Understanding a Mesothelioma Diagnosis
When diagnosing mesothelioma, doctors follow steps that allow them to gather information about the disease.
Diagnostic tests like biopsies and imaging scans help doctors learn the following about a patient’s disease.
- Location: Pleural (chest), peritoneal (abdomen) or pericardial (heart)
- Cell Type: Epithelioid (most common), sarcomatoid (least common) or biphasic (mixed cell type)
- Stage: Stages 1-4, where 1 is the least advanced and 4 is the most advanced (used only for pleural mesothelioma diagnoses)
Steps of a Mesothelioma Diagnosis
Patients initiate the diagnosis process when they report to a doctor their possible mesothelioma symptoms. From there, doctors order a series of tests to assess what is causing the symptoms. If doctors suspect mesothelioma, they will take samples of cells to analyze. A cell sample is necessary to confirm a diagnosis.
Here is what to expect from each mesothelioma diagnosis step:
1. Doctor Examination
Doctors first review your symptoms and perform a physical examination of your chest and abdomen. If symptoms are congruent with mesothelioma, doctors will ask about your medical and personal history. This helps them to determine your individual risk factors for mesothelioma.
In this stage, it is vital to tell your doctor about your past asbestos exposure since this is the top risk factor for developing mesothelioma. You should also be prepared to tell your doctor about when your symptoms started and whether they have worsened.
2. Imaging Tests
If doctors suspect mesothelioma after they have conducted a physical exam, they will order imaging tests. Different imaging tests tell doctors different things about your symptoms and the possible causes.
Types of imaging tests include:
- Chest X-Rays: Doctors order chest X-rays when patients have symptoms like a cough and shortness of breath. Chest X-rays can reveal things like thickening or plaques in the pleura (lung lining), fluid buildup in the chest wall and between the lungs or changes to the lungs typical of asbestos exposure.
- CT Scans: CT scanners rotate around your body taking multiple pictures. Doctors use CT scans to determine the exact location of tumors and where they have spread to. This helps them understand how localized the tumors are and if surgery is an option.
- PET Scans: Positron emission tomography (PET) scans help doctors determine if the abnormal growths identified during examination and other tests may be cancerous. Doctors inject a radioactive substance into the blood, revealing whether it is cancer cells that absorb the substance.
- MRI: Magnetic resonance imaging (MRI) scans use magnets instead of X-rays. MRIs help doctors locate tumors and see if they have spread to other organs such as the diaphragm.
- Echocardiogram: An echocardiogram is another test sometimes used to help identify fluid buildup in the heart lining (the pericardium). Mesothelioma can originate in the heart lining or it can spread to the heart lining from another location. Echocardiograms and other tests together can determine one of these possibilities.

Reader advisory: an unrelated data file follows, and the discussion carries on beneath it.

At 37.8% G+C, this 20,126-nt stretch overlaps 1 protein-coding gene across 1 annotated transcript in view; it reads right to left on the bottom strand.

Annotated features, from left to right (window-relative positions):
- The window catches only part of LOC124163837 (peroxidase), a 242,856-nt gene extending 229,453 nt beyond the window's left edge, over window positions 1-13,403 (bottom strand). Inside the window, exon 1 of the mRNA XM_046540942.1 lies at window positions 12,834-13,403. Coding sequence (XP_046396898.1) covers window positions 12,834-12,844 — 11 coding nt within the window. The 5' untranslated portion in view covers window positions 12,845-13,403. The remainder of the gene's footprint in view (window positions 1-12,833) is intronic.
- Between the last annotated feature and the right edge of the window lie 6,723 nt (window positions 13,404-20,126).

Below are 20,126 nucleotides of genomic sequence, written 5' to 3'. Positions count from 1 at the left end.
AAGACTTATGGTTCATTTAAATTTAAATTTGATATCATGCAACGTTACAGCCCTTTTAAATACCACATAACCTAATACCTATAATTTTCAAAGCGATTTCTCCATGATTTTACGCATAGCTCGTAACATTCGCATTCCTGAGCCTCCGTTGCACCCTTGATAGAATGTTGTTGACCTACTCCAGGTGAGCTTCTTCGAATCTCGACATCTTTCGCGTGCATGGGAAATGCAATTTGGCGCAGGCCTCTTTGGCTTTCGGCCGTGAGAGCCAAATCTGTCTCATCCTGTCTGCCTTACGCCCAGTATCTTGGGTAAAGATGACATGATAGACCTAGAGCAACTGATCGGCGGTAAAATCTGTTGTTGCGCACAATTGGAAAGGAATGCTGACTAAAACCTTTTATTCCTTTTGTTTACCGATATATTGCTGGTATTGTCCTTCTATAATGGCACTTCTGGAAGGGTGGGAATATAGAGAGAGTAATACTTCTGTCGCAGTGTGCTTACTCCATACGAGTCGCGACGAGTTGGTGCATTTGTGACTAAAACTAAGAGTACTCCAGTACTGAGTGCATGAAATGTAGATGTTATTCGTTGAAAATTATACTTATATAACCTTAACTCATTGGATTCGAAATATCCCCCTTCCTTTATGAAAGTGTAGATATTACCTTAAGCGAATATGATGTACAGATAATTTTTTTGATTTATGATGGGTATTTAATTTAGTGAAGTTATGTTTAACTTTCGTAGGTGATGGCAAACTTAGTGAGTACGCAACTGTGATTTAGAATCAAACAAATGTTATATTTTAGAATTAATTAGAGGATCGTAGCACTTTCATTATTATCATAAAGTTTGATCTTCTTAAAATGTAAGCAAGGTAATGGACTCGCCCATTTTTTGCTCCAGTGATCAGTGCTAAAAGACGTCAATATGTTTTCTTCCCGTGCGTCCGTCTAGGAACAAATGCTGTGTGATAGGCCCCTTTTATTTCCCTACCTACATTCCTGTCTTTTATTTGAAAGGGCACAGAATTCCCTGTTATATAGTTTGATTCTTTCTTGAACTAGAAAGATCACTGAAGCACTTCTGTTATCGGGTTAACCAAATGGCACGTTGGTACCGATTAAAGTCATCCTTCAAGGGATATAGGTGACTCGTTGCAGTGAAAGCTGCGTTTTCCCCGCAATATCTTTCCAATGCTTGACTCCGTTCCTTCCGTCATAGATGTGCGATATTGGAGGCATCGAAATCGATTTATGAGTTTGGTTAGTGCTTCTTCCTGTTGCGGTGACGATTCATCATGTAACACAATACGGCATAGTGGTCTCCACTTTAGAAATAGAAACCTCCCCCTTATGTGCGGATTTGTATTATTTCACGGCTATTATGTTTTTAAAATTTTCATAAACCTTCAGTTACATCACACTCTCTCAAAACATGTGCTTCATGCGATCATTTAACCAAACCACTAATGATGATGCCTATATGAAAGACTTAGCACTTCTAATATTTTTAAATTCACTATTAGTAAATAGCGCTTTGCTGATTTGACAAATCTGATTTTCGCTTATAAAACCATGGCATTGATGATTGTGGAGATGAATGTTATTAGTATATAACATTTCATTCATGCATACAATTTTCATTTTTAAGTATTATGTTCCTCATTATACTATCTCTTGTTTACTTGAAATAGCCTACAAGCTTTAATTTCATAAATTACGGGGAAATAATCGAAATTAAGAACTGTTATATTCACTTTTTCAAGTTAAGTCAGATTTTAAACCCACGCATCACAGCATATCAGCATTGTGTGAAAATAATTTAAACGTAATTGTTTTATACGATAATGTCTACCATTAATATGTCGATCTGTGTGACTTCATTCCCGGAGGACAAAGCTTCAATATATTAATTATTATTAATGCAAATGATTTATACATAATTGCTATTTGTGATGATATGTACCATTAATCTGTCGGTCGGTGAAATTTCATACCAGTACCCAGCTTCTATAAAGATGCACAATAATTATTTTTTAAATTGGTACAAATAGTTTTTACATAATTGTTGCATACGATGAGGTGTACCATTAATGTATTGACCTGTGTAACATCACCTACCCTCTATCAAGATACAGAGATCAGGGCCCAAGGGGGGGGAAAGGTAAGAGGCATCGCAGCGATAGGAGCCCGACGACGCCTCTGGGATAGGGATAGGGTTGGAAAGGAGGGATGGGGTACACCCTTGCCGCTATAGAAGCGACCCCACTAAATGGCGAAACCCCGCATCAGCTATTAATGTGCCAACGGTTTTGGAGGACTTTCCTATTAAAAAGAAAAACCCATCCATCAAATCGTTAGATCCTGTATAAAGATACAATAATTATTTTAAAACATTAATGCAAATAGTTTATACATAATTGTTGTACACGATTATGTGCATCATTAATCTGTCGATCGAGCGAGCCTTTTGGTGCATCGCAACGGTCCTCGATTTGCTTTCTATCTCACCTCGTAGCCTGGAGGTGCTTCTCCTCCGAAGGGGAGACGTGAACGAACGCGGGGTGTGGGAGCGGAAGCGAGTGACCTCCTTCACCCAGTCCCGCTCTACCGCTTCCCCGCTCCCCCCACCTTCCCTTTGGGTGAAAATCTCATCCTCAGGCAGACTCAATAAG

The final step in diagnosing mesothelioma is to collect sample cells from the tumors. The imaging tests conducted in step 2 help doctors determine where to take the samples from.
The procedure used for collecting tissue samples from tumors is called a biopsy.
Biopsies can be done in the following ways:
- Needle Biopsies: Long, thin needles extract small samples of tumor tissue from the chest. Needle biopsies are also sometimes used to take samples from lymph nodes to confirm whether the mesothelioma has spread.
- Endoscopic Biopsies: Long, tube-like cameras are used to view and collect tumor tissue. Endoscopic biopsies can be thoracoscopic, laparoscopic or mediastinoscopic. The biopsy types look at the chest, abdomen and lymphatic system respectively. Endobronchial ultrasound needle biopsies can also be used to look at lymph nodes around the airway.
- Thoracotomy Biopsies: An invasive, open-chest biopsy is used for extracting larger amounts of tissues. Thoracotomy biopsies allow doctors to look closely for possible tumors along the heart or lung linings.
Doctors must take samples from multiple parts of the tumor because different cell types can make up one mesothelioma tumor. Knowing which cell types are present is an important part of a mesothelioma diagnosis. Cell type greatly determines treatment options and prognoses because some cell types are easier to treat than others.
Tumor samples are then analyzed under a microscope by pathologists, or scientists who study diseases. Microscopic analysis and testing techniques called immunohistochemistry are the only ways to confirm the presence of mesothelioma cells and reach a final diagnosis.
Once doctors have made a diagnosis by location, cell type and stage, they use that information to provide the most appropriate treatments. Doctors need to know as much information as possible to ensure they prescribe the most effective treatments for extending life expectancy and improving quality of life.
Immediately following a diagnosis, your doctor will prescribe a treatment plan that may include curative surgery, chemotherapy, radiation or all three.
After you have received your diagnosis, you may also choose to seek a second opinion from a mesothelioma specialist. Mesothelioma is a rare and complex form of cancer that requires specialized knowledge to fully understand the likely course of the disease.
Obtaining a second opinion can sometimes provide you with new information about your diagnosis. This new information can give you more treatments options and a longer life expectancy.